Cellulitis is a bacterial infection of the skin that can appear as a red, swollen area of skin that may feel warm to the touch. The most common bacteria causing cellulitis include Haemophilus, Staphylococcus, or Streptococcus. While the skin may appear to be intact, there are often very small cracks (fissures) in the skin through which the bacteria enter. The infant may also have a fever or seem fussy.While the infection may be just on the top skin layer (superficial), it can also affect deeper tissues, involving the muscle, bone, and possibly blood. It is important to recognize cellulitis as early as possible so it can be treated with antibiotics. If left untreated, cellulitis may turn into a life-threatening condition.
As one of the most frequent causes for visits to the doctor's office, insect bites and/or stings are quite common among infants. While bites and stings on an infant are typically just an inconvenience, some reactions can be life threatening. The severity of an insect bite will vary from child to child, and only a small minority of infants develops this severe reaction (anaphylaxis).It is important to get immediate medical attention for a severe reaction to a bite or sting, such as those that may occur with stings from bees, wasps, and hornets. Most insects (such as ants, mosquitoes, flies, spiders, ticks, and mites) do not cause such a severe reaction.A bee will occasionally leave behind a stinger attached to a venom sac. It is important to try and remove it as soon as possible. Wasps, on the other hand, do not leave their stingers in the skin after stinging, which means they can sting more than once.
Irritant contact dermatitis is caused by direct chemical injury, repeated rubbing (friction), or injury of any kind to the skin. Irritant contact dermatitis is not the same as true allergic contact dermatitis, which is a delayed allergic response caused by a reaction with the immune system, where a rash appears 48–72 hours after exposure to the triggering substance (an allergen).People with irritant contact dermatitis usually have burning or stinging soon after the rash appears. Symptoms and rash associated with irritant contact dermatitis usually occur within hours if exposed to a strong irritant. As the irritation continues and the skin becomes constantly inflamed, the burning, stinging rash can become severe.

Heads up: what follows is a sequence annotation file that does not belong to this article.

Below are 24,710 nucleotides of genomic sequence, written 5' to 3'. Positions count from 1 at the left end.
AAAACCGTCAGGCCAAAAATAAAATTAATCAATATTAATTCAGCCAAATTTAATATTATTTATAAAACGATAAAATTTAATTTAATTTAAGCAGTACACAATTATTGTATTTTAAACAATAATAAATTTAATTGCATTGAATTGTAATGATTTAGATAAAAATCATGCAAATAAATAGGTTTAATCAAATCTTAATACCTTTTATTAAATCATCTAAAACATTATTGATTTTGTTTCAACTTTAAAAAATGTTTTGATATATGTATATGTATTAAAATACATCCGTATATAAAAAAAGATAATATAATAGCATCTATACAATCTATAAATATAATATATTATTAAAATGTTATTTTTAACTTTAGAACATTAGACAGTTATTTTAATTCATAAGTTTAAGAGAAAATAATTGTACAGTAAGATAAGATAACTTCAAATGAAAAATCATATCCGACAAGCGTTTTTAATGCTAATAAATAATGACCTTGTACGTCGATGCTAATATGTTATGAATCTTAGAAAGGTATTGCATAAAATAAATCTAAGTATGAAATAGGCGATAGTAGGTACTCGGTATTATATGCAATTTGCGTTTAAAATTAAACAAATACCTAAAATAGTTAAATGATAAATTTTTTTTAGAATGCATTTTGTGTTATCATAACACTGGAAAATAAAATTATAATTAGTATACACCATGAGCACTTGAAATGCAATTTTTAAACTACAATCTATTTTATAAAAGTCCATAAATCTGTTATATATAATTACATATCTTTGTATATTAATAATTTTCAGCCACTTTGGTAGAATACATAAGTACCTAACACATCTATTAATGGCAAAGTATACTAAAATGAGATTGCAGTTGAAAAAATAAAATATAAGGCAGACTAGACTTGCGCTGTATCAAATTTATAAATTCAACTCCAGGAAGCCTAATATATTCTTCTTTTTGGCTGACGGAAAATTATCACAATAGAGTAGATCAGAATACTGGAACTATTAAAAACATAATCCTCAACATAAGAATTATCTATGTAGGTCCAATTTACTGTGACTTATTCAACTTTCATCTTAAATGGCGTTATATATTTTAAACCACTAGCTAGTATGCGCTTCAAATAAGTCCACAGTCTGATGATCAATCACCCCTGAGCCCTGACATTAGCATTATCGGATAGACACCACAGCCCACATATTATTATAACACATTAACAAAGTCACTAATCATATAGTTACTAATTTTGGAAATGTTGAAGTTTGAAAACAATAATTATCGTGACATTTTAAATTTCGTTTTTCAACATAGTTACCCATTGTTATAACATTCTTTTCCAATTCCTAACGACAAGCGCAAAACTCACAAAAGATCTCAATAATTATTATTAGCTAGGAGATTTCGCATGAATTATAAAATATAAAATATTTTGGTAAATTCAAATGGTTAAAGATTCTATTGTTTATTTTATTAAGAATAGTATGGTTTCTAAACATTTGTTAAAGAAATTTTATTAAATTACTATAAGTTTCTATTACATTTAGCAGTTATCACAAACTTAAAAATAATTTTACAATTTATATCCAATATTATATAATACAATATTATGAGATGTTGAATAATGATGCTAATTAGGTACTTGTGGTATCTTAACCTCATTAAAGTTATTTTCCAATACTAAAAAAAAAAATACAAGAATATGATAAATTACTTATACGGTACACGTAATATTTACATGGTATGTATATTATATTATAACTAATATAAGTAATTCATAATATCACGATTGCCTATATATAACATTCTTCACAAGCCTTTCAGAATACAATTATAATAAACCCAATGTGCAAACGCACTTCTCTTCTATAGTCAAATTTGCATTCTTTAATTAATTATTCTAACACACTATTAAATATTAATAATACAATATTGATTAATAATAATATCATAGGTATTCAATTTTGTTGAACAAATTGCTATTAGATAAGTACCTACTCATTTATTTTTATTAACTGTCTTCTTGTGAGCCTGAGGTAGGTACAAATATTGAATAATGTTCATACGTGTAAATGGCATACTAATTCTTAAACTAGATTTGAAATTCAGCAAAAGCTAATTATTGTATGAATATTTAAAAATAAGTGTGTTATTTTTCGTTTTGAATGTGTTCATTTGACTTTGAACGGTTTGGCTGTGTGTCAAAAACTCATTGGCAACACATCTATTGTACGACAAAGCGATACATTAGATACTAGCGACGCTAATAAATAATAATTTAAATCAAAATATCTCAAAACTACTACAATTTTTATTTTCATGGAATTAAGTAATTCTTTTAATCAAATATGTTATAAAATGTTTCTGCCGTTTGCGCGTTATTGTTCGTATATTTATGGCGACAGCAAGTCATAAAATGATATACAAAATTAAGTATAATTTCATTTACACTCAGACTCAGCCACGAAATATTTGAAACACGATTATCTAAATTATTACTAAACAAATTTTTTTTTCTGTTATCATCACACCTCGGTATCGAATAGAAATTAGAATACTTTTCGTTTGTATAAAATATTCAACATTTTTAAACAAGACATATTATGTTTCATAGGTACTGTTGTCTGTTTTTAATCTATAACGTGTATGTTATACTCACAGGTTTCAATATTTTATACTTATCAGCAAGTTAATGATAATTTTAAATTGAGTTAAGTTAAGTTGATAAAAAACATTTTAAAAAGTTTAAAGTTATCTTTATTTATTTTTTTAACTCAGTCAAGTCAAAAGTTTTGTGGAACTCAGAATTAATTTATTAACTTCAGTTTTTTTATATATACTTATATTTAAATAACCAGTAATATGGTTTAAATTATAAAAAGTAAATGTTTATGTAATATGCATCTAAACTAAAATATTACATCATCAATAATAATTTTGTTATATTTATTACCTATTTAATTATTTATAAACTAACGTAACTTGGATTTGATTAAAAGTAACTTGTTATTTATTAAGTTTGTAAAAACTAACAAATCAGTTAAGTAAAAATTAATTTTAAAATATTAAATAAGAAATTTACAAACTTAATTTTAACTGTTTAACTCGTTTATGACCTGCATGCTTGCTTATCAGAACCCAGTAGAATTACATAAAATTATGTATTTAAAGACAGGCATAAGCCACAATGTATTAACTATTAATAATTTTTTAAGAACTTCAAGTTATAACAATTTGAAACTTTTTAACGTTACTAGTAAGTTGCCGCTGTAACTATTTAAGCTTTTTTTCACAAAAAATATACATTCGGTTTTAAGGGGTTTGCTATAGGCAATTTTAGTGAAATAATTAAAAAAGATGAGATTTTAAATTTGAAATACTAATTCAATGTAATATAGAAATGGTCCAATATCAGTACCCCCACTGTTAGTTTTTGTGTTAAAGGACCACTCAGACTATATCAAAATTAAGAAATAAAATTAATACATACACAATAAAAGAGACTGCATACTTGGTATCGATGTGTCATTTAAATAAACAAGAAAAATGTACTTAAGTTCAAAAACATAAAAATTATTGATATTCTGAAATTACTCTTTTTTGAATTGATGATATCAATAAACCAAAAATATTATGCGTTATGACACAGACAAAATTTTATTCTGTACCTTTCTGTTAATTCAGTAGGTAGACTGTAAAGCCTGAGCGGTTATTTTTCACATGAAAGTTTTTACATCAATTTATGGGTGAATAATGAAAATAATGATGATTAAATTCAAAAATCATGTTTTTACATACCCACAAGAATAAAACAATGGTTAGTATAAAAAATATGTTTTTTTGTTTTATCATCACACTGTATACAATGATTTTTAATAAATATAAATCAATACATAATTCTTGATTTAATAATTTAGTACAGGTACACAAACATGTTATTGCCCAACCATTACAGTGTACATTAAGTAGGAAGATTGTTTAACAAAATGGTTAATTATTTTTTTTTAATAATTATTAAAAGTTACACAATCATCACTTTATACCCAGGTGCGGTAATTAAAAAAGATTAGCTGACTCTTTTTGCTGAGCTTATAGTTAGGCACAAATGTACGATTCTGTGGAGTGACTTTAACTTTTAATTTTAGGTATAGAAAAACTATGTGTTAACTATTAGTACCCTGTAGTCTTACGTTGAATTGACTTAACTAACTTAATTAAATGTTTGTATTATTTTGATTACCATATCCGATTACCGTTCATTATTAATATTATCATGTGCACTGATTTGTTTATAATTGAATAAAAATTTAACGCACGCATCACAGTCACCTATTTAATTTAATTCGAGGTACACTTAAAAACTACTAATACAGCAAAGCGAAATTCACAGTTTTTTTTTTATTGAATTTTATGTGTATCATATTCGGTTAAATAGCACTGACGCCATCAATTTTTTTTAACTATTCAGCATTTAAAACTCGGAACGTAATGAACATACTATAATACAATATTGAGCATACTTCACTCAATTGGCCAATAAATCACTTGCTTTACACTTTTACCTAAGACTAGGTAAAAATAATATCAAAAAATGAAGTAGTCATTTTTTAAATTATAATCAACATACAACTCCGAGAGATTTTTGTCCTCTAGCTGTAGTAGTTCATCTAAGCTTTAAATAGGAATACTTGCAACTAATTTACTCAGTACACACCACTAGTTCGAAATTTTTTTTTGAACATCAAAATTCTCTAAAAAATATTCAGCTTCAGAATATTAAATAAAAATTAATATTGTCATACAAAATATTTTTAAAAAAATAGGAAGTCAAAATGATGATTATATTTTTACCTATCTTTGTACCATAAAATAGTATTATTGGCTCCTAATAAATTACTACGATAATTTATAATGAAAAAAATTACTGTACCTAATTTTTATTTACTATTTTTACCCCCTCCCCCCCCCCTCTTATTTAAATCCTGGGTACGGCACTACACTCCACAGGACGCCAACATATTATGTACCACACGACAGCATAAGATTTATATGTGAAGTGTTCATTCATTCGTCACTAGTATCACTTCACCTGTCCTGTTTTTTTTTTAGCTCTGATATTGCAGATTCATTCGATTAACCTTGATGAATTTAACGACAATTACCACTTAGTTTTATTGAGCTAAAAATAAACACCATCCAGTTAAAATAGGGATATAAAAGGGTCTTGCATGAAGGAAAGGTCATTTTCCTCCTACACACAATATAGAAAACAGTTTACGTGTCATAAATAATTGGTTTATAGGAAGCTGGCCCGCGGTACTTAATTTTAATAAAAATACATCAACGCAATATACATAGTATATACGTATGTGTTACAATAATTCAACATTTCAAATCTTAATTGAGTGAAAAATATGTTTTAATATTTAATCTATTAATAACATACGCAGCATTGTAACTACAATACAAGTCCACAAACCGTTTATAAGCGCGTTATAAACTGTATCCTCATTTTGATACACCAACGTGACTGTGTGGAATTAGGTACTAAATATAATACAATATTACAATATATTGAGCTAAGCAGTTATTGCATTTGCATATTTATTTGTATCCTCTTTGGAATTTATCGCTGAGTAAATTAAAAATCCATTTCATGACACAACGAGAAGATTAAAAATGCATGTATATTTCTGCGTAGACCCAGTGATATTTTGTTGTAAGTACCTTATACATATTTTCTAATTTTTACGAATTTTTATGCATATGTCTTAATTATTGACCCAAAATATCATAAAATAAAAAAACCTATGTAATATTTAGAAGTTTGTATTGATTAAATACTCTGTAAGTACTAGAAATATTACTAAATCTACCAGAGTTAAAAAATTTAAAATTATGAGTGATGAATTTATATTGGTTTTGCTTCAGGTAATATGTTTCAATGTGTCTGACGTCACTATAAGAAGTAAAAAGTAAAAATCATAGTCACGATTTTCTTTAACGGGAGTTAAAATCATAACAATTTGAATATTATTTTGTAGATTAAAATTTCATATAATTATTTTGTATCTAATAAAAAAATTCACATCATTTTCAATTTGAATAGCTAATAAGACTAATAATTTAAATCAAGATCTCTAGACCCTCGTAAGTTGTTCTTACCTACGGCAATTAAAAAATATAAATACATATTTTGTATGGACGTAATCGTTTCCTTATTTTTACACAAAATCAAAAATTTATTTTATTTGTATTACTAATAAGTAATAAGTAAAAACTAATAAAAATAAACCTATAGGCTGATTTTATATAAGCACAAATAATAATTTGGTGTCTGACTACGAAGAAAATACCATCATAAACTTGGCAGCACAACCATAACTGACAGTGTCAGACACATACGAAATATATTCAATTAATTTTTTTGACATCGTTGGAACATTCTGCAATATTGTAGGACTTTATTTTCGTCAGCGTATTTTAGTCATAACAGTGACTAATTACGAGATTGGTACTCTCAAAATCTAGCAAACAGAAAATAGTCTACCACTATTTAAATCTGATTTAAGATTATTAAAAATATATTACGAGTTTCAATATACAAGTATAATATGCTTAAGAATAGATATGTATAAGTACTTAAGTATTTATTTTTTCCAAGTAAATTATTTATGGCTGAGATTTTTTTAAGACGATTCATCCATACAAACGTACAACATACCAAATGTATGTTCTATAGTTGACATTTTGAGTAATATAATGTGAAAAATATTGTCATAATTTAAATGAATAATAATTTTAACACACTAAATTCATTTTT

Miliaria rubra, also known as heat rash or prickly heat, is a common skin condition caused by the blockage of the sweat gland. Although this rash can be caused by fever, heat rash is more commonly seen in infants who are dressed too warmly (in the winter).
Herpes infections are caused by both herpes simplex virus type 1 (HSV-1) and herpes simplex virus type 2 (HSV-2). Although HSV-1 more commonly causes sores in and around the mouth and HSV-2 more commonly causes genital and anal sores, both can appear anywhere on the body. Primary herpes is defined as the first outbreak of lesions and is usually more severe than future (recurrent) episodes.Herpes simplex virus (HSV) is highly contagious and is easily transmitted through direct contact with the lesions of an infected person. However, the virus can also spread in the absence of symptoms or visible lesions. Affected individuals carry the virus in their bodies for the rest of their lives.In newborn babies (within the first month of life), HSV infection, known as neonatal herpes, can potentially be life threatening, and symptoms almost always accompany infection. The virus is able to enter the brain and spinal fluid and can cause seizures and even death.